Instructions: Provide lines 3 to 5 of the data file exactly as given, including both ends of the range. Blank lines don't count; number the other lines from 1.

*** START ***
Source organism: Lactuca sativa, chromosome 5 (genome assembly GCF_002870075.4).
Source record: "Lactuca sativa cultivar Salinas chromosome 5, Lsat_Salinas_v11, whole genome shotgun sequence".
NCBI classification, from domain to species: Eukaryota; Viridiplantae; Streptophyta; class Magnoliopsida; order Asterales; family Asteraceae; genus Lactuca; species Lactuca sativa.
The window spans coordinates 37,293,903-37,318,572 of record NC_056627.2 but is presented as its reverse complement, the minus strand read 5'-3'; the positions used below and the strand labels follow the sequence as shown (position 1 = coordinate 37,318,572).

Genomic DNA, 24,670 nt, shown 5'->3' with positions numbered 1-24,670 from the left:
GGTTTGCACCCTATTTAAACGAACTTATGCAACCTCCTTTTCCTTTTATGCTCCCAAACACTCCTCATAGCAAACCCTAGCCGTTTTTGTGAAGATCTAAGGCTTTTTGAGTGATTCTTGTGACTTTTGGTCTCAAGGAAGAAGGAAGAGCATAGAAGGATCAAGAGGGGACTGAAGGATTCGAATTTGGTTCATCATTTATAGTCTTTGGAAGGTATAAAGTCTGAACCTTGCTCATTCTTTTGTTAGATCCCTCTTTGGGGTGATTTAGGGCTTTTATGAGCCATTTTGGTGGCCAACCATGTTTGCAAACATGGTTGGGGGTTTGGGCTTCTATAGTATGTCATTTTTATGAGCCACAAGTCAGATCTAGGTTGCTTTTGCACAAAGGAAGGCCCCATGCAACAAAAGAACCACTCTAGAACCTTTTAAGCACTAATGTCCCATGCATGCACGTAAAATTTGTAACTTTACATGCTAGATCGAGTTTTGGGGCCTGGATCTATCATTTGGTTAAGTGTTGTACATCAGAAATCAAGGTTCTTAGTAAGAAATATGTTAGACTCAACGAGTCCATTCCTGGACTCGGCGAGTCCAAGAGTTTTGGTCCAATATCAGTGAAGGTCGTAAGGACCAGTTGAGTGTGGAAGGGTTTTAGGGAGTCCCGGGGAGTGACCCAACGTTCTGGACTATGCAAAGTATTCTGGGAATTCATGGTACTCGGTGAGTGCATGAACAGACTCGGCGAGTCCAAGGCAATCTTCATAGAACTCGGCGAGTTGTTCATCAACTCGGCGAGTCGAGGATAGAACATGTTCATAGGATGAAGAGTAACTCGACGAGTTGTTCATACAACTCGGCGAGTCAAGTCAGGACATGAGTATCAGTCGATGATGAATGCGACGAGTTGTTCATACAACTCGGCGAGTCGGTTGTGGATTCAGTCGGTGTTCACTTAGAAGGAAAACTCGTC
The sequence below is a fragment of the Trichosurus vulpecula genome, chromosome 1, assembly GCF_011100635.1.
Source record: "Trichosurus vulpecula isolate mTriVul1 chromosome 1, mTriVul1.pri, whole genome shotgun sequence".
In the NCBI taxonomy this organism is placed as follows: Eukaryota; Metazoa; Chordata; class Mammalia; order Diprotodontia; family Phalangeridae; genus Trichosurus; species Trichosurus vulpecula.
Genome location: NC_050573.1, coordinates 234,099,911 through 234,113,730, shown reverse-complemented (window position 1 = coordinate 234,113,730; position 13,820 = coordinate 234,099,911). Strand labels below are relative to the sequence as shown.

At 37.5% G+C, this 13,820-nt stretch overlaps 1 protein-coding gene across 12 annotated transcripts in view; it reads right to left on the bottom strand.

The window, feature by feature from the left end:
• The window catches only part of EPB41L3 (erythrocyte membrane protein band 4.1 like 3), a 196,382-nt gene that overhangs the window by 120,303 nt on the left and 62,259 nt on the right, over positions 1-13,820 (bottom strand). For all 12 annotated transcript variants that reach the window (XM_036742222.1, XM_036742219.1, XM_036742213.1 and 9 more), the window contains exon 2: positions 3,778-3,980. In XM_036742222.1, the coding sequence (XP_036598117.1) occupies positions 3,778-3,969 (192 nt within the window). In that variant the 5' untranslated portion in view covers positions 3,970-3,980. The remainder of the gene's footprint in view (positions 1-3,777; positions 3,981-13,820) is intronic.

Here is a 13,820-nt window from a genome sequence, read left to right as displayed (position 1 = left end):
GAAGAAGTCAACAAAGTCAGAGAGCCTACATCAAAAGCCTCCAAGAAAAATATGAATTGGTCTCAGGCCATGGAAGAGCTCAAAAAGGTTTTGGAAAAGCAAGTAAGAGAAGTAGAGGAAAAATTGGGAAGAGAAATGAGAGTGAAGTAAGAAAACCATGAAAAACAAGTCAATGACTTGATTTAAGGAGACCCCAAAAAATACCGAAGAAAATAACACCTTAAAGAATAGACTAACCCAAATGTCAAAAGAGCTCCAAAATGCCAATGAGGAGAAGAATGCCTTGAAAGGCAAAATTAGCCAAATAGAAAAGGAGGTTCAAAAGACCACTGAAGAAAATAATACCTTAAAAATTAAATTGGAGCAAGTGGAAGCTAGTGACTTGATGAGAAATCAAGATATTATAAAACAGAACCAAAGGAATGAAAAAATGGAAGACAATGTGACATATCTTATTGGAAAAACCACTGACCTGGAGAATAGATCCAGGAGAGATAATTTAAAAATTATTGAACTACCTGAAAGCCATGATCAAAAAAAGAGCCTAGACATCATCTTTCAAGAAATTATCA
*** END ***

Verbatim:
NCBI classification, from domain to species: Eukaryota; Viridiplantae; Streptophyta; class Magnoliopsida; order Asterales; family Asteraceae; genus Lactuca; species Lactuca sativa.
The window spans coordinates 37,293,903-37,318,572 of record NC_056627.2 but is presented as its reverse complement, the minus strand read 5'-3'; the positions used below and the strand labels follow the sequence as shown (position 1 = coordinate 37,318,572).

Genomic DNA, 24,670 nt, shown 5'->3' with positions numbered 1-24,670 from the left: